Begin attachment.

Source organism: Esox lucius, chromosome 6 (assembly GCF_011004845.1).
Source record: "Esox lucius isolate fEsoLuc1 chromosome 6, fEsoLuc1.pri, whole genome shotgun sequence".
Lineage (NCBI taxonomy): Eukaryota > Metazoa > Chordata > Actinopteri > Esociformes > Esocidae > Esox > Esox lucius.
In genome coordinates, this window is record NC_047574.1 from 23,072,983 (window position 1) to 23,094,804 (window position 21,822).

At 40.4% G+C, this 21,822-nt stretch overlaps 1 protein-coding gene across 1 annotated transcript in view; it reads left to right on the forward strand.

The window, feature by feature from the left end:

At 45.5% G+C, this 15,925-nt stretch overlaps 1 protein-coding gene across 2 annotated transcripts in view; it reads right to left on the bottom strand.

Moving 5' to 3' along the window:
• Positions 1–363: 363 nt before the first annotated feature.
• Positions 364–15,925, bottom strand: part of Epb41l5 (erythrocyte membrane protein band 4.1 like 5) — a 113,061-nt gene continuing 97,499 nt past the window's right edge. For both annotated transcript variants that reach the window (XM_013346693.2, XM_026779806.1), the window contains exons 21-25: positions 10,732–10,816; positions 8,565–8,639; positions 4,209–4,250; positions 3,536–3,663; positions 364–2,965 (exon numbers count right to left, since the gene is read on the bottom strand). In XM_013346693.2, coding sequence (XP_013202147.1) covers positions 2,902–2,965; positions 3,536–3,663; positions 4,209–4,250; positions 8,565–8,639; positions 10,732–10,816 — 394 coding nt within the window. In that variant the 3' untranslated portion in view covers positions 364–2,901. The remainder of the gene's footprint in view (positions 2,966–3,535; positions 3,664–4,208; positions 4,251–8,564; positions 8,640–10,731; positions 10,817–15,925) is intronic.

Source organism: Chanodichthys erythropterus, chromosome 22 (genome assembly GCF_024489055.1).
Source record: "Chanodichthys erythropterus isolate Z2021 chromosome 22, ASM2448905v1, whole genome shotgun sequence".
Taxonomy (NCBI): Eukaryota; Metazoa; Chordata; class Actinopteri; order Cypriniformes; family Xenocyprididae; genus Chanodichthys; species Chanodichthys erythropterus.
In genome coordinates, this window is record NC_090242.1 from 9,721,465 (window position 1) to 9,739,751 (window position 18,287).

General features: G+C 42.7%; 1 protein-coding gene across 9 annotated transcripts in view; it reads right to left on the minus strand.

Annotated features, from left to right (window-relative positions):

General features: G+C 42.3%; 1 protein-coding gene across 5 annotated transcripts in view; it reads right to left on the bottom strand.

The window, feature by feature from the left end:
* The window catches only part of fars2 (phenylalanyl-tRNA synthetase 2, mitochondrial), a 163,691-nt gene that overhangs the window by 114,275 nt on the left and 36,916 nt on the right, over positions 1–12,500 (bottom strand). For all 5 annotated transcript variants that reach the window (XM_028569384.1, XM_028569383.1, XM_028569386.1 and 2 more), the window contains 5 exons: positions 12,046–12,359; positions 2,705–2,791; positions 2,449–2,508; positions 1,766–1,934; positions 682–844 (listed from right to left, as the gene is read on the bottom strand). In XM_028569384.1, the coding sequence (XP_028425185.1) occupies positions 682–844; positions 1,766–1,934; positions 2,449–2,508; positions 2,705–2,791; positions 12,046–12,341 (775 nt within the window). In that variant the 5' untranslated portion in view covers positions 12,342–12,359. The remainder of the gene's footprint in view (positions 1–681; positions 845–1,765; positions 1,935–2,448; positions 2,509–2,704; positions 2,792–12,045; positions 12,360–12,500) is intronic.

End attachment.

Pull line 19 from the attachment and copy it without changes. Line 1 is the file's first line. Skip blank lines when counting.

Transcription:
* The window catches only part of fars2 (phenylalanyl-tRNA synthetase 2, mitochondrial), a 163,691-nt gene that overhangs the window by 114,275 nt on the left and 36,916 nt on the right, over positions 1–12,500 (bottom strand). For all 5 annotated transcript variants that reach the window (XM_028569384.1, XM_028569383.1, XM_028569386.1 and 2 more), the window contains 5 exons: positions 12,046–12,359; positions 2,705–2,791; positions 2,449–2,508; positions 1,766–1,934; positions 682–844 (listed from right to left, as the gene is read on the bottom strand). In XM_028569384.1, the coding sequence (XP_028425185.1) occupies positions 682–844; positions 1,766–1,934; positions 2,449–2,508; positions 2,705–2,791; positions 12,046–12,341 (775 nt within the window). In that variant the 5' untranslated portion in view covers positions 12,342–12,359. The remainder of the gene's footprint in view (positions 1–681; positions 845–1,765; positions 1,935–2,448; positions 2,509–2,704; positions 2,792–12,045; positions 12,360–12,500) is intronic.